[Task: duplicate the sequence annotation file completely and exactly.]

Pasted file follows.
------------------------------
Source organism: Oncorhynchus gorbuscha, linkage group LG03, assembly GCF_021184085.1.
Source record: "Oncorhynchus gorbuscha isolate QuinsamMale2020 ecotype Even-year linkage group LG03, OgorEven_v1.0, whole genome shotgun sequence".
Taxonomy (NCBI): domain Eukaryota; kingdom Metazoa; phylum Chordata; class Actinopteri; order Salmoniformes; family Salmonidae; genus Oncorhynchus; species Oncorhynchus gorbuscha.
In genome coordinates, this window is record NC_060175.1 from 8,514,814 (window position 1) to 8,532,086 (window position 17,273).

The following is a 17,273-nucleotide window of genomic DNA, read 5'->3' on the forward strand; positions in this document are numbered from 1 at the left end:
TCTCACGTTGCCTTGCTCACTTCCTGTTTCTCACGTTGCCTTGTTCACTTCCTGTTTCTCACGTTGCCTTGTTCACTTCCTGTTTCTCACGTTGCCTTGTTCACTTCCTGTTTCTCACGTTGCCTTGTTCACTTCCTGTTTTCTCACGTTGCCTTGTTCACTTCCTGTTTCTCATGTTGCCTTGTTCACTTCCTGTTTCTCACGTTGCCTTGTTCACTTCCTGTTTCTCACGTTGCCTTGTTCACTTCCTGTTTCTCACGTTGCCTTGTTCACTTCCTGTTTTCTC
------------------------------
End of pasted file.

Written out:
Source organism: Oncorhynchus gorbuscha, linkage group LG03, assembly GCF_021184085.1.
Source record: "Oncorhynchus gorbuscha isolate QuinsamMale2020 ecotype Even-year linkage group LG03, OgorEven_v1.0, whole genome shotgun sequence".
Taxonomy (NCBI): domain Eukaryota; kingdom Metazoa; phylum Chordata; class Actinopteri; order Salmoniformes; family Salmonidae; genus Oncorhynchus; species Oncorhynchus gorbuscha.
In genome coordinates, this window is record NC_060175.1 from 8,514,814 (window position 1) to 8,532,086 (window position 17,273).

The following is a 17,273-nucleotide window of genomic DNA, read 5'->3' on the forward strand; positions in this document are numbered from 1 at the left end:
TCTCACGTTGCCTTGCTCACTTCCTGTTTCTCACGTTGCCTTGTTCACTTCCTGTTTCTCACGTTGCCTTGTTCACTTCCTGTTTCTCACGTTGCCTTGTTCACTTCCTGTTTCTCACGTTGCCTTGTTCACTTCCTGTTTTCTCACGTTGCCTTGTTCACTTCCTGTTTCTCATGTTGCCTTGTTCACTTCCTGTTTCTCACGTTGCCTTGTTCACTTCCTGTTTCTCACGTTGCCTTGTTCACTTCCTGTTTCTCACGTTGCCTTGTTCACTTCCTGTTTTCTC